There was a time when political and social leaders stopped using their caste names. Mannathu Padmanabhan was one of the tallest leaders of Kerala. He was also a great orator like fellow Malayali Swami Ranganathananda, about whom BJP leader LK Advani waxes eloquent in his autobiography. It was he who founded the Nair Service Society. He united the Nairs under the banner of the NSS. Yet, he dropped his own caste name “Pillai”.

In the eighties, Dr Jagannath Mishra as Chief Minister of Bihar announced that he would thereafter be known as just Dr Jagannath. But once he lost the post and contested the next election, he re-attached his caste tail to his name to garner the votes of Maithil Brahmins.

Unlike Dr Mishra, Mannathu Padmanabhan never used the caste name once he forsook it. Before I conclude, let me narrate an anecdote. I had a Hindu friend who had a typical Muslim name. The name helped him to get a job and promotions in a Saudi Arabian newspaper.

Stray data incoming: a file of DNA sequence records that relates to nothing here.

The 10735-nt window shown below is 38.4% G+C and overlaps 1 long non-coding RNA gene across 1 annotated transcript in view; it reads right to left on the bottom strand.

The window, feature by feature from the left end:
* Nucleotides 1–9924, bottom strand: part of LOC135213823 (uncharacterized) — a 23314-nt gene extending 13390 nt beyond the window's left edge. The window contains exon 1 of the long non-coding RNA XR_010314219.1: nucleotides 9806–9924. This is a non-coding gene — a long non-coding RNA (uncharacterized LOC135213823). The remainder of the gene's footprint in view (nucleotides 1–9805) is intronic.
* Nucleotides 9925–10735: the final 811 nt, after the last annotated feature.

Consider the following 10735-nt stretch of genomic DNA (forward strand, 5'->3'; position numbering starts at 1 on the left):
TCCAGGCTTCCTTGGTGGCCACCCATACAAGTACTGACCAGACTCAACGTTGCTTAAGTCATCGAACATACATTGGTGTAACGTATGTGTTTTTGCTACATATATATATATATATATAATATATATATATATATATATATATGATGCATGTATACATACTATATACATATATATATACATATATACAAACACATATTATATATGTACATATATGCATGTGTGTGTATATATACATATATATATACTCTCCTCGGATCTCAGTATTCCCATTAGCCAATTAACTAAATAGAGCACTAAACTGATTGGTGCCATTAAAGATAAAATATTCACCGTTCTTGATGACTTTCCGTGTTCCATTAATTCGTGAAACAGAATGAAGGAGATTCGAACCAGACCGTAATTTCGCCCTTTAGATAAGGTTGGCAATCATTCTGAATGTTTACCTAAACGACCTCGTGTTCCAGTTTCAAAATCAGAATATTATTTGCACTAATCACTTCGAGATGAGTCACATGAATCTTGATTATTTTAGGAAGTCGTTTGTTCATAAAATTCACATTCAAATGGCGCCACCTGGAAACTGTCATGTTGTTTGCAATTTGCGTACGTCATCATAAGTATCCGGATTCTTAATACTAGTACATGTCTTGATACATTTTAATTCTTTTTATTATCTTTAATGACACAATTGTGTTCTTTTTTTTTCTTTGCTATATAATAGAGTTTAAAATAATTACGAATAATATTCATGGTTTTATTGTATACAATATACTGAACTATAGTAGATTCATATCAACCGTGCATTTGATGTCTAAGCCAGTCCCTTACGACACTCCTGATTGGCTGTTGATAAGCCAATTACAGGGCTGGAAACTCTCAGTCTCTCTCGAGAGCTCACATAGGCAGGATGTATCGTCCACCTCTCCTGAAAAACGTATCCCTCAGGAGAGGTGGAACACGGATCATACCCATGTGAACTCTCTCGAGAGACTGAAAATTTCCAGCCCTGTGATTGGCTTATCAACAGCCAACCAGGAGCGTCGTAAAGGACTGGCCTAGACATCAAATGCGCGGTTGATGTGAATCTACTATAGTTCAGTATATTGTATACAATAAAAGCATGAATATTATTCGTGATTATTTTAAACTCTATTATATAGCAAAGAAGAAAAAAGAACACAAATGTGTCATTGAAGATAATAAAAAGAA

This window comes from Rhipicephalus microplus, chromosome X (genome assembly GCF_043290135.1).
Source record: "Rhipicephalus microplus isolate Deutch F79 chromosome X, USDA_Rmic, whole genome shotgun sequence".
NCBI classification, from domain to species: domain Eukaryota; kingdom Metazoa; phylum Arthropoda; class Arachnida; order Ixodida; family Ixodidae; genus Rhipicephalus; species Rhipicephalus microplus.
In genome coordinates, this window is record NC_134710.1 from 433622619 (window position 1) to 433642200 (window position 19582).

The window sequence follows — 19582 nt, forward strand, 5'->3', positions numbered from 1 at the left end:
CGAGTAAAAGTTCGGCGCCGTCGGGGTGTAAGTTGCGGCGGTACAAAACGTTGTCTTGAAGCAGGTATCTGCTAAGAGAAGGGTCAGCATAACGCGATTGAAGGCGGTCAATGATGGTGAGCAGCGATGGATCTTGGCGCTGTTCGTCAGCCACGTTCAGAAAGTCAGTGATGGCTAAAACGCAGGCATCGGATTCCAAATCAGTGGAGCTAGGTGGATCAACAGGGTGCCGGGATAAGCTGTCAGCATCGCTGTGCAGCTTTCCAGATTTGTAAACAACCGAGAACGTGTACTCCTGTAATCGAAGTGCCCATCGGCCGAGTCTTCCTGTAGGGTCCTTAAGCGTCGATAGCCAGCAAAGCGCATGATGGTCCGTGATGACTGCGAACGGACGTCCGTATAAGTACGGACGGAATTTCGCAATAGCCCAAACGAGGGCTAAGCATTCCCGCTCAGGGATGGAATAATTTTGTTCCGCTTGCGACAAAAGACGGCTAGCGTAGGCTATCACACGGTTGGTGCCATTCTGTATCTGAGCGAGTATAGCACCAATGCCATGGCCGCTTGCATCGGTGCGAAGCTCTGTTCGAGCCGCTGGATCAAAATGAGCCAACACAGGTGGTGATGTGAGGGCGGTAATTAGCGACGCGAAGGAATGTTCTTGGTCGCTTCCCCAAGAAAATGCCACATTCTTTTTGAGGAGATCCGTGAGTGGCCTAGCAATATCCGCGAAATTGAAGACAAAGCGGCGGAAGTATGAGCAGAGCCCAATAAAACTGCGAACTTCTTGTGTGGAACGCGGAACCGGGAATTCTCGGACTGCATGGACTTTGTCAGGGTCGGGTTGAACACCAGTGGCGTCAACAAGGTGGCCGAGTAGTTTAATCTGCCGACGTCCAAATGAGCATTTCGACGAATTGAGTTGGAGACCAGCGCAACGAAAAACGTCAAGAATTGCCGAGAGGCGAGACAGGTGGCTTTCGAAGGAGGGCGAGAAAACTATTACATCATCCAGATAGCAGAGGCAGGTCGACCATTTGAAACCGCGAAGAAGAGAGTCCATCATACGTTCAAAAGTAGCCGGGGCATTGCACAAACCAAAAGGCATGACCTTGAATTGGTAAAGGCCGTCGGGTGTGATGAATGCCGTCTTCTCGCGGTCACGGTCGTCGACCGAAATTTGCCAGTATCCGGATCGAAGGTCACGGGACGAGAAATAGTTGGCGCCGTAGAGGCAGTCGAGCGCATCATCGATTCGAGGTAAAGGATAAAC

His father was as innovative as Marlena’s father. He had three sons. He gave one a Christian name, another a Muslim name and yet another a Hindu name. My friend was the one who got the Muslim name. He found it to his advantage when he worked in Saudi Arabia.

Marlena could have proudly said that her father was not a casteist but an internationalist who dared to combine a Jewish name and a Russian name to create her name and if it sounded Christian, so be it. To paraphrase the quote with which I began this column, “ What's in a name? That whom we call Marlena/ By any other name would smell as Aam Aadmi (mango person)”.

( ajphilip@gmail.com)

(Published on 03rd September 2018, Volume XXX, Issue 36)